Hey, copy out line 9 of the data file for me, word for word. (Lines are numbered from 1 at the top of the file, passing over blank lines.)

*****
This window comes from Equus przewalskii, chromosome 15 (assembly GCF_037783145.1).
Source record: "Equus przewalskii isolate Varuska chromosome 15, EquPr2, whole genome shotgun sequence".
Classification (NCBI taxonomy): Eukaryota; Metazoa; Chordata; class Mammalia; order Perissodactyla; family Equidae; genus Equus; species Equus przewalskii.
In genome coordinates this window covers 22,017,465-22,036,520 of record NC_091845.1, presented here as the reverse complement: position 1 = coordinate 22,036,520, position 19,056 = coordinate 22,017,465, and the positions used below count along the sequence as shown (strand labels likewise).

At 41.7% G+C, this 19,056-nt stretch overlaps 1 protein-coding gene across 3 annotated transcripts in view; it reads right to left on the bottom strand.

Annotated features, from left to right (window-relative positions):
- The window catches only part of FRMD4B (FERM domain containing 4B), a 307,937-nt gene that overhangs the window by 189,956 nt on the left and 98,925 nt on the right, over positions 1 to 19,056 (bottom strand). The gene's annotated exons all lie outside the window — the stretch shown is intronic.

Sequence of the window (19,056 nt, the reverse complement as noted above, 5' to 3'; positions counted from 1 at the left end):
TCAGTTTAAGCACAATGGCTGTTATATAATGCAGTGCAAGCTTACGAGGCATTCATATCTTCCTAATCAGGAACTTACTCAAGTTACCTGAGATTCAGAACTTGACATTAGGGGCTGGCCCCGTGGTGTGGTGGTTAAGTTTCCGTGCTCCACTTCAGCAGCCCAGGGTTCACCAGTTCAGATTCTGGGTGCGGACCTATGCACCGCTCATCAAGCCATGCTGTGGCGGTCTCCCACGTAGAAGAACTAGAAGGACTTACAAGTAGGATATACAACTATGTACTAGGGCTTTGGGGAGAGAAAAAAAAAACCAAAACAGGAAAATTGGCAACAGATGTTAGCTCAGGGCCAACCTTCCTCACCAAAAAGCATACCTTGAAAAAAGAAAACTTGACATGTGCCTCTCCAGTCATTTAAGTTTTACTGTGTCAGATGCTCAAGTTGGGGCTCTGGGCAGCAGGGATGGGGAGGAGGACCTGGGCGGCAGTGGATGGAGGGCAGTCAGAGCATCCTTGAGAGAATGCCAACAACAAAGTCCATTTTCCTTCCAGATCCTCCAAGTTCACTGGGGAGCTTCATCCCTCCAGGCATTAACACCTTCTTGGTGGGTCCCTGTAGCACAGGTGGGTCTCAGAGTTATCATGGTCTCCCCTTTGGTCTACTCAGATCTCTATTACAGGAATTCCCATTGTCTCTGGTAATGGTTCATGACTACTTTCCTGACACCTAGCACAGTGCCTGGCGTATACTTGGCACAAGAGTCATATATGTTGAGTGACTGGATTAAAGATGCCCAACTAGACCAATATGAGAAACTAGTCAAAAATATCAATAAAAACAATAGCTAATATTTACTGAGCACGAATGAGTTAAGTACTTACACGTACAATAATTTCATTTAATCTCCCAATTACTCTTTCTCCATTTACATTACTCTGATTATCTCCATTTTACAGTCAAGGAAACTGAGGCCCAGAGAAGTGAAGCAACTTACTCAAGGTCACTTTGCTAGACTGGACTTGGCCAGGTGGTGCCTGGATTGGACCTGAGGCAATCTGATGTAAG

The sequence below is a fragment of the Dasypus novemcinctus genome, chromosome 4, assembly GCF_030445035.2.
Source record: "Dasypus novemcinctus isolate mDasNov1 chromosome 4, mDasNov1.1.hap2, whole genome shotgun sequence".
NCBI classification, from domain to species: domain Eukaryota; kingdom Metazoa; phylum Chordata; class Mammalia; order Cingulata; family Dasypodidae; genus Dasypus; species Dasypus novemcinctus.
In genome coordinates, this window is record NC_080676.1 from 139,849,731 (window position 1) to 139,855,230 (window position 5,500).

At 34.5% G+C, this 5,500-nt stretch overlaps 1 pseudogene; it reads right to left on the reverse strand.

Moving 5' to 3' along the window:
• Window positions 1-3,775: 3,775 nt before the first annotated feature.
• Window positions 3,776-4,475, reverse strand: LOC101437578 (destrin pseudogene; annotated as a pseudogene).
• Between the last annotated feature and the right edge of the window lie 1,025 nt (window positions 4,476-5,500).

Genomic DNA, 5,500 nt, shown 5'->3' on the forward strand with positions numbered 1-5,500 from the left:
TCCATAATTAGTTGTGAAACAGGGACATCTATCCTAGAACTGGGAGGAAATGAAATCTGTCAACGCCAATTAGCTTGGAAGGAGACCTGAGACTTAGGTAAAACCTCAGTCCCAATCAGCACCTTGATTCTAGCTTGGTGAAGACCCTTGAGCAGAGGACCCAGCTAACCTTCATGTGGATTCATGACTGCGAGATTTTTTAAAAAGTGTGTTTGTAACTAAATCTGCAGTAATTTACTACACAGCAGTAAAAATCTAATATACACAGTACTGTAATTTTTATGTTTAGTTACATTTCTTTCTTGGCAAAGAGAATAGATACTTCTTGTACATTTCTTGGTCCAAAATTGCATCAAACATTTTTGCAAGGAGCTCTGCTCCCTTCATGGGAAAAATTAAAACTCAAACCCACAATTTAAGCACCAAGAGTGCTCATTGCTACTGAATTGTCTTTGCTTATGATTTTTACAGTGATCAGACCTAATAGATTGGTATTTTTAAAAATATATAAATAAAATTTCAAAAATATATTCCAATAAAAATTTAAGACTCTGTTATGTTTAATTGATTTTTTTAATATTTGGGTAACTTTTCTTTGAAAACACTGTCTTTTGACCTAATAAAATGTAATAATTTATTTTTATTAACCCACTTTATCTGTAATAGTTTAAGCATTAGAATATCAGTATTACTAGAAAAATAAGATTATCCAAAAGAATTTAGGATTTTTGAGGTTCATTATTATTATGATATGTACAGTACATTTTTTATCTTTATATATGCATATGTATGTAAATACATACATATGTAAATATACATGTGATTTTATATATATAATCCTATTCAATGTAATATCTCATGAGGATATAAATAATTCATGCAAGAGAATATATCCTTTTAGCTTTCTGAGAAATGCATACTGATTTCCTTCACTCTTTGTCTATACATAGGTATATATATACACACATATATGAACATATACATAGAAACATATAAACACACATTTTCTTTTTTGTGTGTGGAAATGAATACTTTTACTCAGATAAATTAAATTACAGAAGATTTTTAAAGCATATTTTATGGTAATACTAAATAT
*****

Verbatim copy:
TCAGTTTAAGCACAATGGCTGTTATATAATGCAGTGCAAGCTTACGAGGCATTCATATCTTCCTAATCAGGAACTTACTCAAGTTACCTGAGATTCAGAACTTGACATTAGGGGCTGGCCCCGTGGTGTGGTGGTTAAGTTTCCGTGCTCCACTTCAGCAGCCCAGGGTTCACCAGTTCAGATTCTGGGTGCGGACCTATGCACCGCTCATCAAGCCATGCTGTGGCGGTCTCCCACGTAGAAGAACTAGAAGGACTTACAAGTAGGATATACAACTATGTACTAGGGCTTTGGGGAGAGAAAAAAAAAACCAAAACAGGAAAATTGGCAACAGATGTTAGCTCAGGGCCAACCTTCCTCACCAAAAAGCATACCTTGAAAAAAGAAAACTTGACATGTGCCTCTCCAGTCATTTAAGTTTTACTGTGTCAGATGCTCAAGTTGGGGCTCTGGGCAGCAGGGATGGGGAGGAGGACCTGGGCGGCAGTGGATGGAGGGCAGTCAGAGCATCCTTGAGAGAATGCCAACAACAAAGTCCATTTTCCTTCCAGATCCTCCAAGTTCACTGGGGAGCTTCATCCCTCCAGGCATTAACACCTTCTTGGTGGGTCCCTGTAGCACAGGTGGGTCTCAGAGTTATCATGGTCTCCCCTTTGGTCTACTCAGATCTCTATTACAGGAATTCCCATTGTCTCTGGTAATGGTTCATGACTACTTTCCTGACACCTAGCACAGTGCCTGGCGTATACTTGGCACAAGAGTCATATATGTTGAGTGACTGGATTAAAGATGCCCAACTAGACCAATATGAGAAACTAGTCAAAAATATCAATAAAAACAATAGCTAATATTTACTGAGCACGAATGAGTTAAGTACTTACACGTACAATAATTTCATTTAATCTCCCAATTACTCTTTCTCCATTTACATTACTCTGATTATCTCCATTTTACAGTCAAGGAAACTGAGGCCCAGAGAAGTGAAGCAACTTACTCAAGGTCACTTTGCTAGACTGGACTTGGCCAGGTGGTGCCTGGATTGGACCTGAGGCAATCTGATGTAAG